I could go into a lot of technical things, but that would be of little interest to many, so will focus instead on the crux of the matter: it is all about compassion, for the self and for each other. What this means is: to become a Kripalu yoga teacher, to practice and lead with this level of compassion, and inspire it in your students, you need to find it for yourself.

So, whatever residual bits or chunks or say, I dunno, reservoirs, of self-hatred you have in you have to be somehow exorcised, because it turns out that the only way to be compassionate to someone else truly is to have it for yourself. The Bible says "love your neighbor as yourself" but if you don't love yourself, how the hell are you going to treat your neighbor? Probably not so well.

Yeah, so, this is the crux of what was challenging for me, and the reason I am so proud that I made it through the process. Whether it was through self-laceration or self-judgment, or in the middle of the training, practicing poses that injured me so that I had to stay still for a few days, I had to face up to all the ways I hurt myself...and find a way to stop.

Some people told me this kindly, some in ways I could not or would not hear or somehow seemed to boomerang and make it worse, but the fact remained: they were all right, whether conveyed skillfully or not. I had to get the monkey off my back.

And there was only one way to do that, also made clear by yoga philosophy: let go of the stories. All the stories. The stories we tell ourselves (I tell myself) about what we/I can or cannot do. The stories others told us when we were growing up or in school about what we could or could not do. The stories literally and figuratively inflicted on us, either through overt or covert abuse. Traumas big and small, complex or straightforward...that all leave traces, scars, engravings on our souls AND on our bodies.

The biggest story I was told from the gate, verbally and nonverbally was: you are weak, there is something wrong with you physically, you are somehow awkward, your eyes are weird, you are uncoordinated, and etc. Add to this verbal, physical, and sexual abuse and you have someone who is no fan of being in her own body, and if reminded - horrors - in a mirror - will flee, fight or freeze - it is so terrifying.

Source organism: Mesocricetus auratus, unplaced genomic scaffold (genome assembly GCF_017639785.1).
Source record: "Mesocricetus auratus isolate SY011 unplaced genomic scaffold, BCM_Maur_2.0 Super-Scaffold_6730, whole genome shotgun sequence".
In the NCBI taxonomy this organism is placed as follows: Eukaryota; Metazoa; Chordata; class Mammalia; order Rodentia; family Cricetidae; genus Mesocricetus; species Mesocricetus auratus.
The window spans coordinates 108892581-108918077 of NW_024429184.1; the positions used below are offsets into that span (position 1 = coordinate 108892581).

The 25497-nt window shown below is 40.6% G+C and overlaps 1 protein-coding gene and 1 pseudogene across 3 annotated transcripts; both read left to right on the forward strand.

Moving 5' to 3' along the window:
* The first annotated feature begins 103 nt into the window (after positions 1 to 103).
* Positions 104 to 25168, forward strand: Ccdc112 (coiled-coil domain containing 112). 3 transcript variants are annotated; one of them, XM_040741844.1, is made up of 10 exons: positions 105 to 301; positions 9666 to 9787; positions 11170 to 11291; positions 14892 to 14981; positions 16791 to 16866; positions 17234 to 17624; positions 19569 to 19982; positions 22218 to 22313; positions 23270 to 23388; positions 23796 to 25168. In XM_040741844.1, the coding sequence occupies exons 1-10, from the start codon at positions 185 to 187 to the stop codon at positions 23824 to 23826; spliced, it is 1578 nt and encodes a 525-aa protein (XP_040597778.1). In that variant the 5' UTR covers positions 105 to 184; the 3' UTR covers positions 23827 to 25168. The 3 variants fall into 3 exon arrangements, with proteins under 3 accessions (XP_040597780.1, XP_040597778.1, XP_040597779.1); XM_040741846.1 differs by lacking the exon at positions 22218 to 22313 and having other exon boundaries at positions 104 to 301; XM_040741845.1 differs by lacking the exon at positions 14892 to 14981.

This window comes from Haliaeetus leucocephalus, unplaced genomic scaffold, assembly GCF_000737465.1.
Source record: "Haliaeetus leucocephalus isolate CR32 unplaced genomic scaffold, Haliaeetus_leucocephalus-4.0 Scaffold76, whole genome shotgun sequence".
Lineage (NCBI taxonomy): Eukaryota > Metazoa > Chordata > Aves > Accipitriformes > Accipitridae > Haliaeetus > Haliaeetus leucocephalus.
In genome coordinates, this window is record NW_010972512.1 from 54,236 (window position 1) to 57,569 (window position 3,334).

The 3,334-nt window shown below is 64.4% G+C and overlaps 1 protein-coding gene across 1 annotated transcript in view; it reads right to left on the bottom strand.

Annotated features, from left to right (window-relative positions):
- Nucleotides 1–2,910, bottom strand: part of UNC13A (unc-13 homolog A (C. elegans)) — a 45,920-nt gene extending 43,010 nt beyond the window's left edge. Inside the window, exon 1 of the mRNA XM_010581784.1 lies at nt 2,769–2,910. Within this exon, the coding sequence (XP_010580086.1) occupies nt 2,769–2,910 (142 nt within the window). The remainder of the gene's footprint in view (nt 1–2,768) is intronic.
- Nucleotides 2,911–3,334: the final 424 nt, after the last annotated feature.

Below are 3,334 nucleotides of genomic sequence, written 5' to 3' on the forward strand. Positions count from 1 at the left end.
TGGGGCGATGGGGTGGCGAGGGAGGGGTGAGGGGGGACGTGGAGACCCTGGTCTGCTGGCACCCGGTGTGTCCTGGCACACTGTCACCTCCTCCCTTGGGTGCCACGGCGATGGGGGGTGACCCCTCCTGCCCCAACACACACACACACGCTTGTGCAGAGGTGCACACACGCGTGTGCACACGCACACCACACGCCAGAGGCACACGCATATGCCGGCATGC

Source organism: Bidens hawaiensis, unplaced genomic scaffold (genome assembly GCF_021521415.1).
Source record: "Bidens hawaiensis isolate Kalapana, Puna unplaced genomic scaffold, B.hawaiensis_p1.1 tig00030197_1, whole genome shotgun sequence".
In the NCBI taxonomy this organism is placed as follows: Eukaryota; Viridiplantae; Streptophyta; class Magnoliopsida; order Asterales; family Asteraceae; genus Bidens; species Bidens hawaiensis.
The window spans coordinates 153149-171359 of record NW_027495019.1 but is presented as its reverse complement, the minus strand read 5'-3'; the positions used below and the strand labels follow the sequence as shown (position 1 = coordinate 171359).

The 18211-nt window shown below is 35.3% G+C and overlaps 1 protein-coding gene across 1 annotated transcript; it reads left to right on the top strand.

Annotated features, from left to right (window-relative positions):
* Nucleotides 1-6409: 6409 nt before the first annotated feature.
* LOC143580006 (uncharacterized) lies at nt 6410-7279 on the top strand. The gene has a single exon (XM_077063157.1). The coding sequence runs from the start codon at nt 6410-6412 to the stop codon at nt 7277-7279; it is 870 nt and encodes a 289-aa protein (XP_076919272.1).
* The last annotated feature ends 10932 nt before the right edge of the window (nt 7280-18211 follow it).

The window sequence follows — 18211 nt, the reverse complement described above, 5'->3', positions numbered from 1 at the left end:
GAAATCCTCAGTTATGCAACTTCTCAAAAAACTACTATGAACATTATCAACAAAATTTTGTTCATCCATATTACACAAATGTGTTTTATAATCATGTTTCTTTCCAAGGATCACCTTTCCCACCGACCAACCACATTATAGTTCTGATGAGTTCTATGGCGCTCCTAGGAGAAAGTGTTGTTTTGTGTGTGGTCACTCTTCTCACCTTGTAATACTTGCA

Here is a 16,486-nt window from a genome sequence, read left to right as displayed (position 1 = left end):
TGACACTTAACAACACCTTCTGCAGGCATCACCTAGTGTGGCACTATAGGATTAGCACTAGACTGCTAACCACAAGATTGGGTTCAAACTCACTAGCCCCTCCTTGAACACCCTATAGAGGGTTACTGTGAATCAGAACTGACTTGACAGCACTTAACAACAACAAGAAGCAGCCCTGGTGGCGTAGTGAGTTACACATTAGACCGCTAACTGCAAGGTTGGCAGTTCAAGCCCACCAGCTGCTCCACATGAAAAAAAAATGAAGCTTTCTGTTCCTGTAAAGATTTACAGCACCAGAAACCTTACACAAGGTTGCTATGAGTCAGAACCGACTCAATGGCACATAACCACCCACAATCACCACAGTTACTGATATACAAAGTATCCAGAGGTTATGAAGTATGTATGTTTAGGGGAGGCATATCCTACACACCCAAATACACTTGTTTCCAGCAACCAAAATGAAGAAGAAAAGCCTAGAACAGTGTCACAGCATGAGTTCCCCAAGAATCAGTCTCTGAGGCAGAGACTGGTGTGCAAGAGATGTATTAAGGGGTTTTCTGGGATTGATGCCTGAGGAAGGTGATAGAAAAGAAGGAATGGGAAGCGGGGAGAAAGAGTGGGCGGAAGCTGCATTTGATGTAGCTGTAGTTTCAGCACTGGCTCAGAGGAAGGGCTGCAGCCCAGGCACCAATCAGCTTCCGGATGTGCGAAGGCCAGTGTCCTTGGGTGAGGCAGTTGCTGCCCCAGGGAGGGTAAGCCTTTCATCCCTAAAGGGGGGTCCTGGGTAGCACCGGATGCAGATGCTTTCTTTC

So, what brought all this up were the practice teach sessions, when I needed to allow others to observe me. I wrote in an earlier post about one of the worst episodes with this, but the fact is this happened to varying degrees no matter how skillful the mentor or viewer. I had to ask one of the assistants at our lunch "study hall" to write stuff down while I taught someone so I could get used to this without freaking out.

Now, before this I had directed plays and taught university classes with people watching me. I had defended my PhD in front of others (obviously). I have had my theater work loved and loathed by critics, but it was practice teaching yoga that nearly broke me.

Why?

Because I was having to be Embodied in front of others, AND help them to do the same WITH others watching. Given my personal history this felt and - even now typing these words even after a successful final practice teach that gave me great joy and led to certification - still feels terrifying. The only difference is now I have found tools to help me deal with the terror.

I don't know if attempting to teach another kind of yoga would have made me feel this way or not, but I damn sure know that teaching Kripalu yoga did, because it requires a level of compassion that leads to empowerment of the students, through specific languaging yes but also something more subtle. So that trying to do this meant all the voices and abusers came crashing down to contraindicate that ability.

The ancient voices did not win (see above in re my final practice teach) but they were and are Loud and Scary. Which means of course, I will sure as shit continue to teach yoga, because whatever happened at Kripalu the 26 days I was there, everyone I see now notices it. People comment on how I look, my posture and my bearing. As one friend said, it's like a whole lot of something fell off your shoulders.

And I have a feeling that just like with recovery, I'm going to have to give it away to keep it.

I also want to honor the teachers we had this past month, Jurian Hughes and Rudy Peirce, who  have to give of their hearts and souls to share this teaching with us, the coordinator Sachi, and all the assistants, Deb, Kathy, Michael and Kristin...and the other guest teachers...it does take a village to make a Kripalu Yoga teacher.

Finally, in honor of this, I share with you some yoga selfies I took in my kitchen today - yep, kitchen warrior poses. Virabhadrasana 1 & 3. Because, it's me, and to show you that indeed any Body can do yoga. Taking selfies does not come naturally to me. This took a battle with the aforementioned voices. But here they are. When I teach, I will invite people into this gentle, compassionate practice, whether you think you are a "yoga person" or not. If I can do it, so can you.



























P.S. I turned 56 in June...so, this is 56.